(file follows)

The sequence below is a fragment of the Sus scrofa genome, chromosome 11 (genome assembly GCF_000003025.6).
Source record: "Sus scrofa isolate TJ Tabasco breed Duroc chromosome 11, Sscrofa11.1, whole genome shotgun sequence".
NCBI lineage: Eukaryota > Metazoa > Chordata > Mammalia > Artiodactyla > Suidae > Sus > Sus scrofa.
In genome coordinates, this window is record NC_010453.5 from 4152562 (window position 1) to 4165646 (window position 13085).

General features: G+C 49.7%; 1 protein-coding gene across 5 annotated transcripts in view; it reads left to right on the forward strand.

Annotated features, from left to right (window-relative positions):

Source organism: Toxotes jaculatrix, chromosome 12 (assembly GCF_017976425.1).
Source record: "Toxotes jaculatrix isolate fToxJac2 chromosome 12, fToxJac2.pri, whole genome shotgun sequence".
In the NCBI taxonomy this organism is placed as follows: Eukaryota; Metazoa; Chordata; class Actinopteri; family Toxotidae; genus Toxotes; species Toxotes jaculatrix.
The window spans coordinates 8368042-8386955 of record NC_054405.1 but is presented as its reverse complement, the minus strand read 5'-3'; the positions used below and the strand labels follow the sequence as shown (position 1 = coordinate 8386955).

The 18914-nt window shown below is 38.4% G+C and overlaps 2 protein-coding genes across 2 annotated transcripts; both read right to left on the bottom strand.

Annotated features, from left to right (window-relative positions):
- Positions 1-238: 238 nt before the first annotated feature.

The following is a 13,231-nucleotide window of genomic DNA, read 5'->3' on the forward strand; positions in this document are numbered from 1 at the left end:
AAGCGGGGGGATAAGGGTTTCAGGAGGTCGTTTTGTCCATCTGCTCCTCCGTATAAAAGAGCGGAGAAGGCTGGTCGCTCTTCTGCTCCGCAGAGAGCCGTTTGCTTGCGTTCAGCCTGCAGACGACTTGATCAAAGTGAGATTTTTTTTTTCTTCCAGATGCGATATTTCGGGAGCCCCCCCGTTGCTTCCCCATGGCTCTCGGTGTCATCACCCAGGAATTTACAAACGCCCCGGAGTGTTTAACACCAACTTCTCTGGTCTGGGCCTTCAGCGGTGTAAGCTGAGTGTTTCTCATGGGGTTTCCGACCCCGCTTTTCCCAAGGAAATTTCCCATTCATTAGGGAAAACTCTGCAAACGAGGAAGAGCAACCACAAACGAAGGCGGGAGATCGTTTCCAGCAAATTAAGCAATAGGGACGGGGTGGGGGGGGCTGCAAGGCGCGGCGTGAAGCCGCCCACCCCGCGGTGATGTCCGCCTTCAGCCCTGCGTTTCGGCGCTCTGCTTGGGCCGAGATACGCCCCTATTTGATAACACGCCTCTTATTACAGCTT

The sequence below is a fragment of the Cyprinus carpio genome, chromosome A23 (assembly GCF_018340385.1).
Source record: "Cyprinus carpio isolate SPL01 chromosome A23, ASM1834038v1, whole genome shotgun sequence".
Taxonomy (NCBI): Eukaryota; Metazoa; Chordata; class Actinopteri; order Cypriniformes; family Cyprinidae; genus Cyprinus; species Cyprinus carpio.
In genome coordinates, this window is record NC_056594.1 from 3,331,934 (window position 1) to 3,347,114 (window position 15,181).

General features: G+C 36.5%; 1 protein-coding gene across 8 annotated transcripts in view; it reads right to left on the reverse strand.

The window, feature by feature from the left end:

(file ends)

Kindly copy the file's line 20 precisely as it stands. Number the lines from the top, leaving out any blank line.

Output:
General features: G+C 36.5%; 1 protein-coding gene across 8 annotated transcripts in view; it reads right to left on the reverse strand.